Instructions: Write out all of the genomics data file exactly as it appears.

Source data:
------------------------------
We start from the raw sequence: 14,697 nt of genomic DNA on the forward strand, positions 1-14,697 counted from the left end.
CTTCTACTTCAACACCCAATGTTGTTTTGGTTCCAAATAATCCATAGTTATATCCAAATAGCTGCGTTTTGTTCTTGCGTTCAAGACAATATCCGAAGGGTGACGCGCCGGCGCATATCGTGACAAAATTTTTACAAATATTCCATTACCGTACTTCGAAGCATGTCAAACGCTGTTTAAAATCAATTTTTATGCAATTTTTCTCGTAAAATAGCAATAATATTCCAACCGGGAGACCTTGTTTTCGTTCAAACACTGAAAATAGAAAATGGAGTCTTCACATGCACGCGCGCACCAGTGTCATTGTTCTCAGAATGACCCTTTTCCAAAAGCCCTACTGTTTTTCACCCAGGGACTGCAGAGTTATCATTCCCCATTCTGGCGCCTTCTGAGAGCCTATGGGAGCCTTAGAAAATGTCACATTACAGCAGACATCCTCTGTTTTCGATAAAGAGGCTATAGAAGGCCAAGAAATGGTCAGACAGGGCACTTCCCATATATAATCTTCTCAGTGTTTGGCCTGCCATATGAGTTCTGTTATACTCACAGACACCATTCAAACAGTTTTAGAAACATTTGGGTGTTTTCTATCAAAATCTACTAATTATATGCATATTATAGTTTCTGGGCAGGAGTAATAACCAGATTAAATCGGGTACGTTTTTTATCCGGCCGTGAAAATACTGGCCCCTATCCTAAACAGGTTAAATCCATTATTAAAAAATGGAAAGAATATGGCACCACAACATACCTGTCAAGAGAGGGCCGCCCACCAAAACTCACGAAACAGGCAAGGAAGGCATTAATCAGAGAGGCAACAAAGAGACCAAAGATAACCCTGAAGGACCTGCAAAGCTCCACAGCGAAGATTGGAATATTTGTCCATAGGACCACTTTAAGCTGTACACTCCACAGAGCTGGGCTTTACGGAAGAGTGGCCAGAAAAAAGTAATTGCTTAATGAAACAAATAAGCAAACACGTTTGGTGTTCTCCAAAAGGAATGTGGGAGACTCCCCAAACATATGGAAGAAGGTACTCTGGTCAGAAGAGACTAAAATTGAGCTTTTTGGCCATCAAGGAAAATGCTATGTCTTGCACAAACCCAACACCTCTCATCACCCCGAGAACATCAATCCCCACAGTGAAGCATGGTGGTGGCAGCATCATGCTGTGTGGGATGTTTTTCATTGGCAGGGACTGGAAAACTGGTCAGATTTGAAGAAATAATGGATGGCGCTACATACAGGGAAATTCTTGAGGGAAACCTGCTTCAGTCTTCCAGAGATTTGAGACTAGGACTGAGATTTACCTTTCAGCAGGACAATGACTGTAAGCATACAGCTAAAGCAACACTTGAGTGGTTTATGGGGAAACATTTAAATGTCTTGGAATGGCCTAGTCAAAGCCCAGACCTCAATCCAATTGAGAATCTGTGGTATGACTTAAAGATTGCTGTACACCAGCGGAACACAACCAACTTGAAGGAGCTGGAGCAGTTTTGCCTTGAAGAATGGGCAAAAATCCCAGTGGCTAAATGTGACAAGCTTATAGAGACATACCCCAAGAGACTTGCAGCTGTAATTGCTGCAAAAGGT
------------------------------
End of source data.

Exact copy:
We start from the raw sequence: 14,697 nt of genomic DNA on the forward strand, positions 1-14,697 counted from the left end.
CTTCTACTTCAACACCCAATGTTGTTTTGGTTCCAAATAATCCATAGTTATATCCAAATAGCTGCGTTTTGTTCTTGCGTTCAAGACAATATCCGAAGGGTGACGCGCCGGCGCATATCGTGACAAAATTTTTACAAATATTCCATTACCGTACTTCGAAGCATGTCAAACGCTGTTTAAAATCAATTTTTATGCAATTTTTCTCGTAAAATAGCAATAATATTCCAACCGGGAGACCTTGTTTTCGTTCAAACACTGAAAATAGAAAATGGAGTCTTCACATGCACGCGCGCACCAGTGTCATTGTTCTCAGAATGACCCTTTTCCAAAAGCCCTACTGTTTTTCACCCAGGGACTGCAGAGTTATCATTCCCCATTCTGGCGCCTTCTGAGAGCCTATGGGAGCCTTAGAAAATGTCACATTACAGCAGACATCCTCTGTTTTCGATAAAGAGGCTATAGAAGGCCAAGAAATGGTCAGACAGGGCACTTCCCATATATAATCTTCTCAGTGTTTGGCCTGCCATATGAGTTCTGTTATACTCACAGACACCATTCAAACAGTTTTAGAAACATTTGGGTGTTTTCTATCAAAATCTACTAATTATATGCATATTATAGTTTCTGGGCAGGAGTAATAACCAGATTAAATCGGGTACGTTTTTTATCCGGCCGTGAAAATACTGGCCCCTATCCTAAACAGGTTAAATCCATTATTAAAAAATGGAAAGAATATGGCACCACAACATACCTGTCAAGAGAGGGCCGCCCACCAAAACTCACGAAACAGGCAAGGAAGGCATTAATCAGAGAGGCAACAAAGAGACCAAAGATAACCCTGAAGGACCTGCAAAGCTCCACAGCGAAGATTGGAATATTTGTCCATAGGACCACTTTAAGCTGTACACTCCACAGAGCTGGGCTTTACGGAAGAGTGGCCAGAAAAAAGTAATTGCTTAATGAAACAAATAAGCAAACACGTTTGGTGTTCTCCAAAAGGAATGTGGGAGACTCCCCAAACATATGGAAGAAGGTACTCTGGTCAGAAGAGACTAAAATTGAGCTTTTTGGCCATCAAGGAAAATGCTATGTCTTGCACAAACCCAACACCTCTCATCACCCCGAGAACATCAATCCCCACAGTGAAGCATGGTGGTGGCAGCATCATGCTGTGTGGGATGTTTTTCATTGGCAGGGACTGGAAAACTGGTCAGATTTGAAGAAATAATGGATGGCGCTACATACAGGGAAATTCTTGAGGGAAACCTGCTTCAGTCTTCCAGAGATTTGAGACTAGGACTGAGATTTACCTTTCAGCAGGACAATGACTGTAAGCATACAGCTAAAGCAACACTTGAGTGGTTTATGGGGAAACATTTAAATGTCTTGGAATGGCCTAGTCAAAGCCCAGACCTCAATCCAATTGAGAATCTGTGGTATGACTTAAAGATTGCTGTACACCAGCGGAACACAACCAACTTGAAGGAGCTGGAGCAGTTTTGCCTTGAAGAATGGGCAAAAATCCCAGTGGCTAAATGTGACAAGCTTATAGAGACATACCCCAAGAGACTTGCAGCTGTAATTGCTGCAAAAGGT